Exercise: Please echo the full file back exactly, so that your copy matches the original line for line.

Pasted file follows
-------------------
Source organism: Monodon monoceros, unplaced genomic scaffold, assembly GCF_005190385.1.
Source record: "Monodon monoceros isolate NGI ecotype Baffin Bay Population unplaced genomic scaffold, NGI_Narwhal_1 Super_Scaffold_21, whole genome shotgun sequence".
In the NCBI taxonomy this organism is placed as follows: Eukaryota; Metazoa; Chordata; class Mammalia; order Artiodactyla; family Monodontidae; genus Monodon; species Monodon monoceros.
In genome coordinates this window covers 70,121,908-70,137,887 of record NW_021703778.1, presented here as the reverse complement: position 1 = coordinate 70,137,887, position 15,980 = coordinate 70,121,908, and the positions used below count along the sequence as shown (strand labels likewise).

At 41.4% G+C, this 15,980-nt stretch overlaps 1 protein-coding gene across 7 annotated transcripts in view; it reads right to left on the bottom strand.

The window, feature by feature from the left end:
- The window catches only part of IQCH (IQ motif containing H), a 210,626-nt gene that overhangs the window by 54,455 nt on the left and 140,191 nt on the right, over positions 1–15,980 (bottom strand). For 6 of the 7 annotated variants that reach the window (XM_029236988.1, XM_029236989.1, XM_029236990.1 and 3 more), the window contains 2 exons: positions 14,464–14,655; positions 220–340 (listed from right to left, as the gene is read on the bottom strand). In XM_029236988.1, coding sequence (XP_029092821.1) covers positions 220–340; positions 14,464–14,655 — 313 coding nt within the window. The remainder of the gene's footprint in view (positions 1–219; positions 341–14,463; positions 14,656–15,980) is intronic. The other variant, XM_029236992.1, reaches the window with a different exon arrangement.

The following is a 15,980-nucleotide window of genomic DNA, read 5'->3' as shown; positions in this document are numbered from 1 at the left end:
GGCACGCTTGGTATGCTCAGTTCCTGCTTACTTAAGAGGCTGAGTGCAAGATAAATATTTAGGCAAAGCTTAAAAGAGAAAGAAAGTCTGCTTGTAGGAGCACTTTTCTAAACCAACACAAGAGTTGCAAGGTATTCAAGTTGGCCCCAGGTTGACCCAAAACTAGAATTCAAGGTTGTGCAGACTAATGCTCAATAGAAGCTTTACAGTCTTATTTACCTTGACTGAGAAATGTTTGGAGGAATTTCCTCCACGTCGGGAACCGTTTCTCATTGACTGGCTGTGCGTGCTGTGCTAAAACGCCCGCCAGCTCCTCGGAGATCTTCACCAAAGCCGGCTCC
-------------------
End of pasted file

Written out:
Source organism: Monodon monoceros, unplaced genomic scaffold, assembly GCF_005190385.1.
Source record: "Monodon monoceros isolate NGI ecotype Baffin Bay Population unplaced genomic scaffold, NGI_Narwhal_1 Super_Scaffold_21, whole genome shotgun sequence".
In the NCBI taxonomy this organism is placed as follows: Eukaryota; Metazoa; Chordata; class Mammalia; order Artiodactyla; family Monodontidae; genus Monodon; species Monodon monoceros.
In genome coordinates this window covers 70,121,908-70,137,887 of record NW_021703778.1, presented here as the reverse complement: position 1 = coordinate 70,137,887, position 15,980 = coordinate 70,121,908, and the positions used below count along the sequence as shown (strand labels likewise).

At 41.4% G+C, this 15,980-nt stretch overlaps 1 protein-coding gene across 7 annotated transcripts in view; it reads right to left on the bottom strand.

The window, feature by feature from the left end:
- The window catches only part of IQCH (IQ motif containing H), a 210,626-nt gene that overhangs the window by 54,455 nt on the left and 140,191 nt on the right, over positions 1–15,980 (bottom strand). For 6 of the 7 annotated variants that reach the window (XM_029236988.1, XM_029236989.1, XM_029236990.1 and 3 more), the window contains 2 exons: positions 14,464–14,655; positions 220–340 (listed from right to left, as the gene is read on the bottom strand). In XM_029236988.1, coding sequence (XP_029092821.1) covers positions 220–340; positions 14,464–14,655 — 313 coding nt within the window. The remainder of the gene's footprint in view (positions 1–219; positions 341–14,463; positions 14,656–15,980) is intronic. The other variant, XM_029236992.1, reaches the window with a different exon arrangement.

The following is a 15,980-nucleotide window of genomic DNA, read 5'->3' as shown; positions in this document are numbered from 1 at the left end:
GGCACGCTTGGTATGCTCAGTTCCTGCTTACTTAAGAGGCTGAGTGCAAGATAAATATTTAGGCAAAGCTTAAAAGAGAAAGAAAGTCTGCTTGTAGGAGCACTTTTCTAAACCAACACAAGAGTTGCAAGGTATTCAAGTTGGCCCCAGGTTGACCCAAAACTAGAATTCAAGGTTGTGCAGACTAATGCTCAATAGAAGCTTTACAGTCTTATTTACCTTGACTGAGAAATGTTTGGAGGAATTTCCTCCACGTCGGGAACCGTTTCTCATTGACTGGCTGTGCGTGCTGTGCTAAAACGCCCGCCAGCTCCTCGGAGATCTTCACCAAAGCCGGCTCC